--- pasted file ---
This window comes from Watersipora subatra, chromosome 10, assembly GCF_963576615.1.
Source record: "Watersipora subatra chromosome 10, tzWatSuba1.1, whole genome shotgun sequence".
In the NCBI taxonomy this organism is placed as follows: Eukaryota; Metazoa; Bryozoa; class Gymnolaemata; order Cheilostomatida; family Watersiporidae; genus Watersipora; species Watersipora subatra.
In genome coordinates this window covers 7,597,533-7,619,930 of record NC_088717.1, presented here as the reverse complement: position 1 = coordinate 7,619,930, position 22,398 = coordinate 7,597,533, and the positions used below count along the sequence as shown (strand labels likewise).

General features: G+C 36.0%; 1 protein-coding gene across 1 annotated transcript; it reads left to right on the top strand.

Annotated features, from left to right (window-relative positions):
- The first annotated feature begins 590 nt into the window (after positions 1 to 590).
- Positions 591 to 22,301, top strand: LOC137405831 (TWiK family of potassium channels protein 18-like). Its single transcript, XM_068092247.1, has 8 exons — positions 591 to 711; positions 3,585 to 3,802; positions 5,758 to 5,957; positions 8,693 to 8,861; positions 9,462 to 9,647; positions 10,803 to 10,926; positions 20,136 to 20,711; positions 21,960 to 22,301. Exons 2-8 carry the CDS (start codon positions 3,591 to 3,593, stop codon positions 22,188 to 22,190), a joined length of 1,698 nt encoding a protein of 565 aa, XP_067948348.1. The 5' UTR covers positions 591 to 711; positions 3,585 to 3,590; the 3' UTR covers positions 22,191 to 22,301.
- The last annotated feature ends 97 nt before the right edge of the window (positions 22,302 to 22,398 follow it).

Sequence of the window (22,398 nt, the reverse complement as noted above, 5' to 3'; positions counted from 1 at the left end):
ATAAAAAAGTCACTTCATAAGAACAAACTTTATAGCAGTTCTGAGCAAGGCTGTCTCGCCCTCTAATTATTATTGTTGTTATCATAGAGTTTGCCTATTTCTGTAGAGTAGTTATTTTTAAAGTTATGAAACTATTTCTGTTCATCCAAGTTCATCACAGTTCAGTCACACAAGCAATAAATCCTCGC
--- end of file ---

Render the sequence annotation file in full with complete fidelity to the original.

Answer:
This window comes from Watersipora subatra, chromosome 10, assembly GCF_963576615.1.
Source record: "Watersipora subatra chromosome 10, tzWatSuba1.1, whole genome shotgun sequence".
In the NCBI taxonomy this organism is placed as follows: Eukaryota; Metazoa; Bryozoa; class Gymnolaemata; order Cheilostomatida; family Watersiporidae; genus Watersipora; species Watersipora subatra.
In genome coordinates this window covers 7,597,533-7,619,930 of record NC_088717.1, presented here as the reverse complement: position 1 = coordinate 7,619,930, position 22,398 = coordinate 7,597,533, and the positions used below count along the sequence as shown (strand labels likewise).

General features: G+C 36.0%; 1 protein-coding gene across 1 annotated transcript; it reads left to right on the top strand.

Annotated features, from left to right (window-relative positions):
- The first annotated feature begins 590 nt into the window (after positions 1 to 590).
- Positions 591 to 22,301, top strand: LOC137405831 (TWiK family of potassium channels protein 18-like). Its single transcript, XM_068092247.1, has 8 exons — positions 591 to 711; positions 3,585 to 3,802; positions 5,758 to 5,957; positions 8,693 to 8,861; positions 9,462 to 9,647; positions 10,803 to 10,926; positions 20,136 to 20,711; positions 21,960 to 22,301. Exons 2-8 carry the CDS (start codon positions 3,591 to 3,593, stop codon positions 22,188 to 22,190), a joined length of 1,698 nt encoding a protein of 565 aa, XP_067948348.1. The 5' UTR covers positions 591 to 711; positions 3,585 to 3,590; the 3' UTR covers positions 22,191 to 22,301.
- The last annotated feature ends 97 nt before the right edge of the window (positions 22,302 to 22,398 follow it).

Sequence of the window (22,398 nt, the reverse complement as noted above, 5' to 3'; positions counted from 1 at the left end):
ATAAAAAAGTCACTTCATAAGAACAAACTTTATAGCAGTTCTGAGCAAGGCTGTCTCGCCCTCTAATTATTATTGTTGTTATCATAGAGTTTGCCTATTTCTGTAGAGTAGTTATTTTTAAAGTTATGAAACTATTTCTGTTCATCCAAGTTCATCACAGTTCAGTCACACAAGCAATAAATCCTCGC